CEDAR FALLS — For those struggling with autism to those with cerebral palsy, communicating can sometimes be difficult.
It’s something Jean Trainor knows firsthand: Her son was born with Joubert syndrome, a rare brain development disorder.
It prompted Trainor to help found the nonprofit Inclusion Connection, which eventually lead to starting the annual Midwest Summer Institute at the University of Northern Iowa — a two-day conference that aims to help educators, parents and others use augmented communication methods with those who can’t communicate on their own.
The conference, which wraps up Wednesday, has come under fire from both inside and outside of the university for promoting facilitated communication, a type of augmented communication that critics say is scientifically discredited. But Trainor said the conference will continue.
“There’s still a need for students to be included in school, for people with disabilities to have jobs, to be able to communicate,” she said.
CEDAR FALLS — A two-day University of Northern Iowa-based conference promoting, among other …
Pioneered in the 1990s, facilitated communication is a means by which impaired persons with serious intellectual and developmental disabilities can “speak” with the aid of a facilitator; someone who steadies the hand of the disabled person while they type.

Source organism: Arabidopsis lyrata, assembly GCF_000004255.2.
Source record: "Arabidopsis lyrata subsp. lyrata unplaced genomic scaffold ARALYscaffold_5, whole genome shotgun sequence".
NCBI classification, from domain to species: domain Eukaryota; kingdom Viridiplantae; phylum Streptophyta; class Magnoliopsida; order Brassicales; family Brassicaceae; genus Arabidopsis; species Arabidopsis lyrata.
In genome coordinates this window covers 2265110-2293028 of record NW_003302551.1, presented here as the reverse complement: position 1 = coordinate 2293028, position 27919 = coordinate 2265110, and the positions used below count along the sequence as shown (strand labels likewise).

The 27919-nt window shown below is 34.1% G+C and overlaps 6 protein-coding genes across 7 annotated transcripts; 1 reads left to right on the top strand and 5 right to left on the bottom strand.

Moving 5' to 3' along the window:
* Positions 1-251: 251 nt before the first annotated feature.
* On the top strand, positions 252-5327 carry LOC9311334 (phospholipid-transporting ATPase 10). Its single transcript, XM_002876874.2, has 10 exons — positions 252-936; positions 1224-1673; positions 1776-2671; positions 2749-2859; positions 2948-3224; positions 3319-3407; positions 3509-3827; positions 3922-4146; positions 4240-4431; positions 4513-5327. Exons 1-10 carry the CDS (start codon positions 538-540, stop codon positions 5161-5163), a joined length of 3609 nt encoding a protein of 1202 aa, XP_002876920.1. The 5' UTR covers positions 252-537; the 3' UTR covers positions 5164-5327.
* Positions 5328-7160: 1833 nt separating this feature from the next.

Since its creation, the method has drawn skeptics. Extensive research published in peer-reviewed journals has discredited the technique, and organizations like the American Academy of Child and Adolescent Psychiatry and the American Academy of Pediatrics have disavowed it as “not a scientifically valid technique.”
But Darlene Hanson, who attended this year’s conference and works as a speech and language pathologist in California, said facilitated communication is being misconstrued as putting words in someone’s mouth.
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For some, the communication can involve an iPad app with a letter board or vocabulary words that an individual points to or types, sometimes with help. For those with more severe motor coordination issues, it could involve someone holding an elbow to help steady them.
“When that person is having a conversation with us ... maybe we just touch their elbow, and they talk to us, or they tell us something we don’t know, and we verify it with a person in their life,” Hanson said. “So there’s different things that come up that will validate their authorship.”
Facilitated communication can take months for a person to get the hang of, according to resources provided by the Midwest Institute. The goal is to have the individual use the communication independent of help.
Sarah Corkery, the board president of Inclusion Connection and a parent, said she values the conference bringing together people from different schools and across the country. Around 200 people attended this year’s conference.
“What motivates us is how we can bring (different techniques) to our community,” she said. “We all belong in the same world, and that’s what we believe in.”
The alternative — a world where disabled people don’t have facilitated communication open to them — is not an inclusive one, said Trainor.
“It’s important to have a method of communication,” she said.